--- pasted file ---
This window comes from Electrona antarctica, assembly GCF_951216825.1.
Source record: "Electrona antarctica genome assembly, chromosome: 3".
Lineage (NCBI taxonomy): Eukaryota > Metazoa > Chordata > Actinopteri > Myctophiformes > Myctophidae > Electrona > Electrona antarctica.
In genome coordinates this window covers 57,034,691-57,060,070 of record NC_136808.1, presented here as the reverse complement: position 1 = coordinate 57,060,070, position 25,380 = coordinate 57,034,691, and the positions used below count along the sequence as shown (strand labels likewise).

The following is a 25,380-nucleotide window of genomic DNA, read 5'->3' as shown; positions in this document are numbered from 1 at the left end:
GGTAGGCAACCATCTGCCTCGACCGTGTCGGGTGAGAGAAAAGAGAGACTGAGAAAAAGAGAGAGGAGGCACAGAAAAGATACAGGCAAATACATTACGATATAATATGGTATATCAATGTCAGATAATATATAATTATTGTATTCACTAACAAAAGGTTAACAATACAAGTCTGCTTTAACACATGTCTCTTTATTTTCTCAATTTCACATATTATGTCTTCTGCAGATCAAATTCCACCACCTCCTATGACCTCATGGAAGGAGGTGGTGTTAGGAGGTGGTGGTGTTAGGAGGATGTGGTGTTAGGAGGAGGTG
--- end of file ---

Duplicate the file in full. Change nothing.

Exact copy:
This window comes from Electrona antarctica, assembly GCF_951216825.1.
Source record: "Electrona antarctica genome assembly, chromosome: 3".
Lineage (NCBI taxonomy): Eukaryota > Metazoa > Chordata > Actinopteri > Myctophiformes > Myctophidae > Electrona > Electrona antarctica.
In genome coordinates this window covers 57,034,691-57,060,070 of record NC_136808.1, presented here as the reverse complement: position 1 = coordinate 57,060,070, position 25,380 = coordinate 57,034,691, and the positions used below count along the sequence as shown (strand labels likewise).

The following is a 25,380-nucleotide window of genomic DNA, read 5'->3' as shown; positions in this document are numbered from 1 at the left end:
GGTAGGCAACCATCTGCCTCGACCGTGTCGGGTGAGAGAAAAGAGAGACTGAGAAAAAGAGAGAGGAGGCACAGAAAAGATACAGGCAAATACATTACGATATAATATGGTATATCAATGTCAGATAATATATAATTATTGTATTCACTAACAAAAGGTTAACAATACAAGTCTGCTTTAACACATGTCTCTTTATTTTCTCAATTTCACATATTATGTCTTCTGCAGATCAAATTCCACCACCTCCTATGACCTCATGGAAGGAGGTGGTGTTAGGAGGTGGTGGTGTTAGGAGGATGTGGTGTTAGGAGGAGGTG